The Egg Carton Film Case — This thing is made to keep your 35mm rolls of film fresh in the fridge. Just make sure your roomie doesn’t try to make a scramble with ‘em.
The Camera Cooler Bag — This is a camera bag that can double as a cooler bag!
5. Photos & Cameras You Can Actually Eat!:
Yes, finally! Here are all the delicious photos and cameras that will happily digest in your tummy.
Gingerbread cameras — Our DIY tutorial for making TLRs and even a Mamiya from cookie dough!
Instagram chocolate — Cocoagraph will turn your phone photos into chocolate.
Photo cupcakes — Printable icing sheets means you can print a photo onto icing and eat your own face.
Camera cookies — Cookies that look like cameras. Glass free!
Photo lollipops — Same idea as the cupcakes. Lick.
Photos for bloggers: 1, 2, 3; Pictured: Instabook
Maybe it’s your mom that’s always asking for prints to hang up in the family room. Or your high school friends who want copies of all the great photos you shot at your last party.
The point? Peeps want your pix!
The best gift you could give your family and friends has been right under your nose this whole time. Here are a few ideas for giving your photos in gifty ways.
1. USBs – Tiny & Reusable
This one’s perfect if you’re sharing lots of photos. If you don’t have photos to share from a particular get together, pile together photos of the two of you. Ahhh, memories! It’ll hit ‘em right in the heart.
2. Mailable Photos
Snail mail is the best. You totally get that rush when you find a letter with your name on it. You can give your friend 2x that rush by not only mailing them something, but making it a photo they’ll love, too.
3. A Camera with Your Photos on It
This one gets brownie points because it’ll give them a chance to take their own photos! You can go two routes with this one: digital or film.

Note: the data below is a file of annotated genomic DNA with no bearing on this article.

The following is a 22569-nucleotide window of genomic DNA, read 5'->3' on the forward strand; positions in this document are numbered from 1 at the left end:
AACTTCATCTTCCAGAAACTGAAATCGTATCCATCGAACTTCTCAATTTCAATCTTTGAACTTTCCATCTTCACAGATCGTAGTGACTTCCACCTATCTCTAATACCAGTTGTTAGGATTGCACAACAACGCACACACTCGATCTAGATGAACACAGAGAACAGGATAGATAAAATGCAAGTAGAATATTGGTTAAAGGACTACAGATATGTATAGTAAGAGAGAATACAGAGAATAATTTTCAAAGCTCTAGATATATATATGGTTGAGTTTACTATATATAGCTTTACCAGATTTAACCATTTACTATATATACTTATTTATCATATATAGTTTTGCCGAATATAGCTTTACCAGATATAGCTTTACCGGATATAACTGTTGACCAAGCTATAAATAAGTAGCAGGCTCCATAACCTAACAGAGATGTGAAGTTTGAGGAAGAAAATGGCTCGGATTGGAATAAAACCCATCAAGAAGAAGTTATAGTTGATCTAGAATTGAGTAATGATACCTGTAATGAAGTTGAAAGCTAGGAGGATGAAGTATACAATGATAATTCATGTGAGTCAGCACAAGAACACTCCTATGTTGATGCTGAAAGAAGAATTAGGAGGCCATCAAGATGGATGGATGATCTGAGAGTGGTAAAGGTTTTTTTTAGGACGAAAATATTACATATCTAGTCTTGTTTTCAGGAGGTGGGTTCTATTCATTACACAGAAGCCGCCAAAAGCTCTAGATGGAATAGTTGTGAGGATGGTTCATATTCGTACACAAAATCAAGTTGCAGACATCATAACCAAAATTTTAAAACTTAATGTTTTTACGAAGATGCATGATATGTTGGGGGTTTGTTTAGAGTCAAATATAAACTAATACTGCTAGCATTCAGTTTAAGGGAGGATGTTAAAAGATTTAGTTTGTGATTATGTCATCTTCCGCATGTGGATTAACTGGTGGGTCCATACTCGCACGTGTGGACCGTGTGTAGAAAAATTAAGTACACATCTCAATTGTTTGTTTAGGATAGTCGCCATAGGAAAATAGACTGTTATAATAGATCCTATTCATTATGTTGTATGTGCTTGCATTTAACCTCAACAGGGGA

Since you can’t just plop any photo onto a film camera, you’ll need to get a little craftier. You can shoot a roll that spells out a message or photograph places you’ve been together.
We like the Ultra Wide & Slim 35mm camera for this because it’s affordable and super lightweight.
Digital’s a goodie, too, because you can fill up a memory card with photos of the two of you and put it in the camera for your friend to find.
These three mini digital cameras are affordable options if you’re not looking to get your friend a DSLR or a point-and-shoot: the Classic Mini Digital Camera, the Nanoblock Camera (rad for Lego lovers), and the Zumi Triple Plus.
4. Prints, Delivered in an Album or Photo Box
We love the idea of curating a small gallery of your favorite photos as a gift. Instead of simply handing them over, place your bundle of prints in a photo box or album.
The box itself doesn’t have to be exclusively for photos. You can hand pick one or break out your DIY chops. You could even place the photos inside a rad camera case.
5. Hang-Ready Prints
Last year, we showed you how to one-up those mall elves in the holiday photo game.
This year, we’ll show you how to spin circles around them. Pretty soon those guys are going to be asking *you* for photo tips (and who knows, maybe Santa will hire you as his new photog).
We’re sharing a slew of photo ideas that your family will actually have fun doing! Even the most stoic of teens will crack a smile.
From creative backgrounds to great group photos that take less than 5 minutes to all the holiday lights fun you can imagine, you’re bound to find an idea that’s both creative and a blast.
Those mall elves might have speedy printers, but you have JoJo on your side.
Extra photos for bloggers: 1, 2, 3
Back before Snapseed and Instagram, photographers used lens filters to add snazzy effects to their snapshots.
But filters can cost you a pretty penny, and you’re quite happy keeping your pennies, thankyouverymuch.
Well, we’ve got you covered because we’ve rounded up 10 DIY photo filters that won’t cost you.
In fact, most of these things are probably just lying around the house!
So follow along with our roundup as we accentuate the analogue and re-imagine the digital.
p.s. Our pals at Mosaic make some seriously beautiful photobooks you can create right from your iPhone! Take a look-see here.
photoBot photo by Claudine Quinn
No, they won’t.
But they’ll take over when you want to take a break from shooting at a party or want to document your day without having to stop what you’re doing!
Meet the anthropomorphic party cameras:
- photoBot is a ‘bot that uses an ultrasonic ranger to detect where people are in a room. Like an adorable T2, he detects people to shoot and shoots them.